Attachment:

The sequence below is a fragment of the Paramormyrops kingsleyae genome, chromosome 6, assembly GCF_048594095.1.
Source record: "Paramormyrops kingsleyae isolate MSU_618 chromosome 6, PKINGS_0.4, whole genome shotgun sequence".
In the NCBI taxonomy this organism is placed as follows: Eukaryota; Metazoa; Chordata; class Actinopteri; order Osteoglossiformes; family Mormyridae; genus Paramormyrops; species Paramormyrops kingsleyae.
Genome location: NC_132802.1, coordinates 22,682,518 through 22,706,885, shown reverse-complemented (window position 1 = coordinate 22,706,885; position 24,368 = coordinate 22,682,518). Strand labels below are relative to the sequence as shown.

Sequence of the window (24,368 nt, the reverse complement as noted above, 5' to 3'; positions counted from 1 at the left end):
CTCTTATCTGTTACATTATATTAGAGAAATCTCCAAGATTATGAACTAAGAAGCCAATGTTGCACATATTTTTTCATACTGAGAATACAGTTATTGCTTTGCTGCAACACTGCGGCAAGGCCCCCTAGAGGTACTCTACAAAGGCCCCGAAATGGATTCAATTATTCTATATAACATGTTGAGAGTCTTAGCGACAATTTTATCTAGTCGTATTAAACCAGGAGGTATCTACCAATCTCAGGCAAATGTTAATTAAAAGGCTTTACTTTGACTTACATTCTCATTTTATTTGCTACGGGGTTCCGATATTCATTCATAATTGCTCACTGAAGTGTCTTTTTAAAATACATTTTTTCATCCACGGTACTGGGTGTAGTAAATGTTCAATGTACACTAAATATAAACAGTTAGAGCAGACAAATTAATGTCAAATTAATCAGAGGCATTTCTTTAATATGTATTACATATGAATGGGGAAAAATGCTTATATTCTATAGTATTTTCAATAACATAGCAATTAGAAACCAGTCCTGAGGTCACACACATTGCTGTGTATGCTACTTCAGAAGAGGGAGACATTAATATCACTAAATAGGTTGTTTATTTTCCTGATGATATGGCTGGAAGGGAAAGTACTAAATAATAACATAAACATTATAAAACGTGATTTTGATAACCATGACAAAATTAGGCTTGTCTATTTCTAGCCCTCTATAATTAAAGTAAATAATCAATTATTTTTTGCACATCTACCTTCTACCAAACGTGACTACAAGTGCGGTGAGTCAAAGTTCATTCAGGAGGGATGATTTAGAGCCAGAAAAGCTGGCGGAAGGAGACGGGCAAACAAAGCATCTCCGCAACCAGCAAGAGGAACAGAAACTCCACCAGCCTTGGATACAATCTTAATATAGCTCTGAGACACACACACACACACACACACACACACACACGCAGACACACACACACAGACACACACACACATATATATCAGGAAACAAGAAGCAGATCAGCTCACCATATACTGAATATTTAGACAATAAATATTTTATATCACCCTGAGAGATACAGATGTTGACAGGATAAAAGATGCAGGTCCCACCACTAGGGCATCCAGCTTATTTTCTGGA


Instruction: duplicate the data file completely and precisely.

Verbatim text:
The sequence below is a fragment of the Paramormyrops kingsleyae genome, chromosome 6, assembly GCF_048594095.1.
Source record: "Paramormyrops kingsleyae isolate MSU_618 chromosome 6, PKINGS_0.4, whole genome shotgun sequence".
In the NCBI taxonomy this organism is placed as follows: Eukaryota; Metazoa; Chordata; class Actinopteri; order Osteoglossiformes; family Mormyridae; genus Paramormyrops; species Paramormyrops kingsleyae.
Genome location: NC_132802.1, coordinates 22,682,518 through 22,706,885, shown reverse-complemented (window position 1 = coordinate 22,706,885; position 24,368 = coordinate 22,682,518). Strand labels below are relative to the sequence as shown.

Sequence of the window (24,368 nt, the reverse complement as noted above, 5' to 3'; positions counted from 1 at the left end):
CTCTTATCTGTTACATTATATTAGAGAAATCTCCAAGATTATGAACTAAGAAGCCAATGTTGCACATATTTTTTCATACTGAGAATACAGTTATTGCTTTGCTGCAACACTGCGGCAAGGCCCCCTAGAGGTACTCTACAAAGGCCCCGAAATGGATTCAATTATTCTATATAACATGTTGAGAGTCTTAGCGACAATTTTATCTAGTCGTATTAAACCAGGAGGTATCTACCAATCTCAGGCAAATGTTAATTAAAAGGCTTTACTTTGACTTACATTCTCATTTTATTTGCTACGGGGTTCCGATATTCATTCATAATTGCTCACTGAAGTGTCTTTTTAAAATACATTTTTTCATCCACGGTACTGGGTGTAGTAAATGTTCAATGTACACTAAATATAAACAGTTAGAGCAGACAAATTAATGTCAAATTAATCAGAGGCATTTCTTTAATATGTATTACATATGAATGGGGAAAAATGCTTATATTCTATAGTATTTTCAATAACATAGCAATTAGAAACCAGTCCTGAGGTCACACACATTGCTGTGTATGCTACTTCAGAAGAGGGAGACATTAATATCACTAAATAGGTTGTTTATTTTCCTGATGATATGGCTGGAAGGGAAAGTACTAAATAATAACATAAACATTATAAAACGTGATTTTGATAACCATGACAAAATTAGGCTTGTCTATTTCTAGCCCTCTATAATTAAAGTAAATAATCAATTATTTTTTGCACATCTACCTTCTACCAAACGTGACTACAAGTGCGGTGAGTCAAAGTTCATTCAGGAGGGATGATTTAGAGCCAGAAAAGCTGGCGGAAGGAGACGGGCAAACAAAGCATCTCCGCAACCAGCAAGAGGAACAGAAACTCCACCAGCCTTGGATACAATCTTAATATAGCTCTGAGACACACACACACACACACACACACACACACACGCAGACACACACACACAGACACACACACACATATATATCAGGAAACAAGAAGCAGATCAGCTCACCATATACTGAATATTTAGACAATAAATATTTTATATCACCCTGAGAGATACAGATGTTGACAGGATAAAAGATGCAGGTCCCACCACTAGGGCATCCAGCTTATTTTCTGGA